‘Don’t worry Darling’: ending and plot explained (spoilers)

‘Don’t worry Darling’: ending and plot explained (spoilers)


Warning: This post contains numerous spoilers regarding the ending of “Don’t Worry Darling.” Don’t read unless you’ve seen the movie.

“Don’t Worry Darling” had a lot of publicity before it was released, from director Olivia Wilde’s comments about Shia LaBeouf to the Harry Styles-Chris Pine “spitgate” incident and several other dramas. But throughout all the pre-opening drama, the film’s storyline remained unknown.

After the trailer premiered, audiences could see that the premise was a “Stepford Wives”-esque society where women had traditional roles in a sunny utopian society. Once viewers saw the film, they saw this story expand as Florence Pugh’s Alice character began to realize that something isn’t right in Victory’s quiet community. But as the events progress, it gets a little harder to tell what’s really going on, and the ending has more than a few moviegoers scratching their heads.


Part of the confusion could be due to the fact that the original script, which ended up on the Black List in 2019, was quite different. According to to Insider, the script by Dick Van Dyke’s grandsons Carey and Shane Van Dyke, was rewritten by “Booksmart” screenwriter Katie Silberman, who made significant changes. Here’s a rundown of what happens in “Don’t Worry Darling”, as far as we can tell.

The structure: It’s probably obvious to viewers that Victory looks like a 1950s community, but it isn’t actually take place during that time. The characters have a more casual approach to sex and nudity than would be expected from that suppressed decade (in one scene, a topless woman wanders around the communal pool), and there are no specific cultural references to the period. It is soon established that Margaret, the character of KiKi Layne, one of the few POCs in the community, has been taken away by unseen forces after questioning the system too much.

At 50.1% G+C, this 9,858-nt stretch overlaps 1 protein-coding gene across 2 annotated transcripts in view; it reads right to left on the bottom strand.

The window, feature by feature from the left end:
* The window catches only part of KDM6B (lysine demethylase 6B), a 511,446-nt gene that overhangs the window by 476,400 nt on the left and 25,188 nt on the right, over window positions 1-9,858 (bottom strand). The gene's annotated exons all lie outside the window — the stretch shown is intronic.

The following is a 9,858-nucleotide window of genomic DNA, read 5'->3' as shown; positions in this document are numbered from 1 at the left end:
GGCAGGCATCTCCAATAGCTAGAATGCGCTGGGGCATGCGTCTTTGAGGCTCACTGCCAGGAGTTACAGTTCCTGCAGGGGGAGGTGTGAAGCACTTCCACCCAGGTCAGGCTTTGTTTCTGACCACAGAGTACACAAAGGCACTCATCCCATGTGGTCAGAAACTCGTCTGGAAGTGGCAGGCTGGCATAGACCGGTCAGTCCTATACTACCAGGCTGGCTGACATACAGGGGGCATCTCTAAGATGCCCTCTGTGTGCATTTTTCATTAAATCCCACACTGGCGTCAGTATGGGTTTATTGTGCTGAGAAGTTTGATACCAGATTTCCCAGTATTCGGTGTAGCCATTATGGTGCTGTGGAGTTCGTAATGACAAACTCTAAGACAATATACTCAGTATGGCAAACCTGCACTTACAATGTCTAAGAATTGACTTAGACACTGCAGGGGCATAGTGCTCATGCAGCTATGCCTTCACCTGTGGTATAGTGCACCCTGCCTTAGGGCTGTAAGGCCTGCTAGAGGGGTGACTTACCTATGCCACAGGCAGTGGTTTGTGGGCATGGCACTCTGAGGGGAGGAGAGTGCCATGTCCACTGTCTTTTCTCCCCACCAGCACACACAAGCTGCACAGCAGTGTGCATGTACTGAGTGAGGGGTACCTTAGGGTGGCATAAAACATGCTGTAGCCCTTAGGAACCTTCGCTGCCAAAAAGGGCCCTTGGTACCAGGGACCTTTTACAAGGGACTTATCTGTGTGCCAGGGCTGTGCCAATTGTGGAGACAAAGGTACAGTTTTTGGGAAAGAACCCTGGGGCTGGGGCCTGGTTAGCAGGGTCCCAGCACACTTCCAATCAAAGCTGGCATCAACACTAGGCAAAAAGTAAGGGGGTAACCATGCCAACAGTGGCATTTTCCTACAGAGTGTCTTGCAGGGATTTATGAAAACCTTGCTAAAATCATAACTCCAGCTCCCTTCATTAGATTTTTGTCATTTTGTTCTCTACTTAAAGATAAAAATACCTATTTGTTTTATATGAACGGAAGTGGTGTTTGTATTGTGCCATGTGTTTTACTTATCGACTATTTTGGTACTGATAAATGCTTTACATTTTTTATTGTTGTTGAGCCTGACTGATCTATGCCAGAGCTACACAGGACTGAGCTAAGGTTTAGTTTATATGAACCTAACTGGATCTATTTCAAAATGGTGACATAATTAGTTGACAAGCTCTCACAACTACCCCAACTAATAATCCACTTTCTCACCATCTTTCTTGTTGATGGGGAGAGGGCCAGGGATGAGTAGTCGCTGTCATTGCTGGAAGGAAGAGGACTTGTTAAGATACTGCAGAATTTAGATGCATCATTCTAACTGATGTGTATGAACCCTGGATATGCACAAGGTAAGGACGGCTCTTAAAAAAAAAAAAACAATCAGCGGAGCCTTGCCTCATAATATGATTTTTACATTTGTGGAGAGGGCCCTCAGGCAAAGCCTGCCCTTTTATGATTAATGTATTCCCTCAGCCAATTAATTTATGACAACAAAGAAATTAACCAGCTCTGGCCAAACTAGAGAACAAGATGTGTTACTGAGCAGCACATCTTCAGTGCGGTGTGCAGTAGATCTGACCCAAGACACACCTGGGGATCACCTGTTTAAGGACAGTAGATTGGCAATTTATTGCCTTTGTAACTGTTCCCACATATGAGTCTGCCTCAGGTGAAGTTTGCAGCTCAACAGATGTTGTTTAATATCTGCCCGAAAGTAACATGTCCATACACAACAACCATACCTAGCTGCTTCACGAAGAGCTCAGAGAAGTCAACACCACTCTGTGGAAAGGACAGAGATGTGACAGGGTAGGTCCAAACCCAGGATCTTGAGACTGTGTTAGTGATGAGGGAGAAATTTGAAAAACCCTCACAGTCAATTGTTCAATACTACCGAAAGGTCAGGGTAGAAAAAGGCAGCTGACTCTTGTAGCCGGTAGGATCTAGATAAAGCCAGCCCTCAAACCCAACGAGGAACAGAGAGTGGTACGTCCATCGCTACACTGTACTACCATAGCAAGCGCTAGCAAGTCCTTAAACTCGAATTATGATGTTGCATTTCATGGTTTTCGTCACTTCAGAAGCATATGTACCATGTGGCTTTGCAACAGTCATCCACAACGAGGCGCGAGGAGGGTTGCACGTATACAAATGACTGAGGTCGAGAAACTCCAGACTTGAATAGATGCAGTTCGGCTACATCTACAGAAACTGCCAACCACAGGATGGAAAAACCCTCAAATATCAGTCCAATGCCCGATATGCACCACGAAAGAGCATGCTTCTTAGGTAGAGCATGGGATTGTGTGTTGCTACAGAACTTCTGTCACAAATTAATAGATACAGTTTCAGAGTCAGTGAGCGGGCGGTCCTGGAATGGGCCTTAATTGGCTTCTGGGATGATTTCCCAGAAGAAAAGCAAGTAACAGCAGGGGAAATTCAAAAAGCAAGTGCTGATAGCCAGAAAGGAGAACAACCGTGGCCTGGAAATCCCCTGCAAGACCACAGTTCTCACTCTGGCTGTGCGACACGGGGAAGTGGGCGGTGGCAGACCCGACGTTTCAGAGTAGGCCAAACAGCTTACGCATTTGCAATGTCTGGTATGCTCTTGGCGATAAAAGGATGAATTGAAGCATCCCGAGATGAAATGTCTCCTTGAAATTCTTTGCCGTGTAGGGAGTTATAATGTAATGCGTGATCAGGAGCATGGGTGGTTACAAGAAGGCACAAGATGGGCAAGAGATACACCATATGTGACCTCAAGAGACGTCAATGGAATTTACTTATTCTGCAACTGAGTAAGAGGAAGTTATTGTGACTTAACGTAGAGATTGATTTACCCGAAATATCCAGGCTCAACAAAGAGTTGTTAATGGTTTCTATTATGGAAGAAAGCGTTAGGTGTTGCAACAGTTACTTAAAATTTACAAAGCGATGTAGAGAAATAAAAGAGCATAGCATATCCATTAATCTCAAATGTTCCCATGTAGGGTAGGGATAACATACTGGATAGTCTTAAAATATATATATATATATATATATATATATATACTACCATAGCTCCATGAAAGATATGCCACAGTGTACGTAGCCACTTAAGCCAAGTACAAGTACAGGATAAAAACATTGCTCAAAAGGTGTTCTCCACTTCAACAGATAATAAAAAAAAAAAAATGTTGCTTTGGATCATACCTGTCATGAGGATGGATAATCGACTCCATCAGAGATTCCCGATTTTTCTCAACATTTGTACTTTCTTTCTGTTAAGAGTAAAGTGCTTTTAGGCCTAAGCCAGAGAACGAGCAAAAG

The twist, explained: After Alice repeatedly asks what’s going on in Victory – and why nothing is real, including the eggs she cracks and has nothing in them – the Victory Project is revealed to be a simulation, a kind of highly evolved virtual reality. Alice and her husband Jack (Harry Styles) live in a modest apartment in the real world. Alice works late at the hospital and is often too tired to show Jack any affection when she comes home. Jack is unemployed. Alice’s work schedule and Jack’s aimlessness have driven a wedge between them, with Jack feeling neglected by Alice. Jack spends his days listening to online videos of an incel-like internet personality named Frank (Chris Pine), who has developed advanced technology that allows men and women to live in a simulation of a 1950s utopian community.

Although it is not shown explicitly, it is strongly suggested that Jack, feeling totally estranged from Alice and wanting to retain control of her, kidnaps her and holds her against her will so that they can both enter the simulation and live a happier life. . Alice has no autonomy in this decision. A montage shows Jack registering for the Victory simulation and choosing to give himself a British identity in the fake world.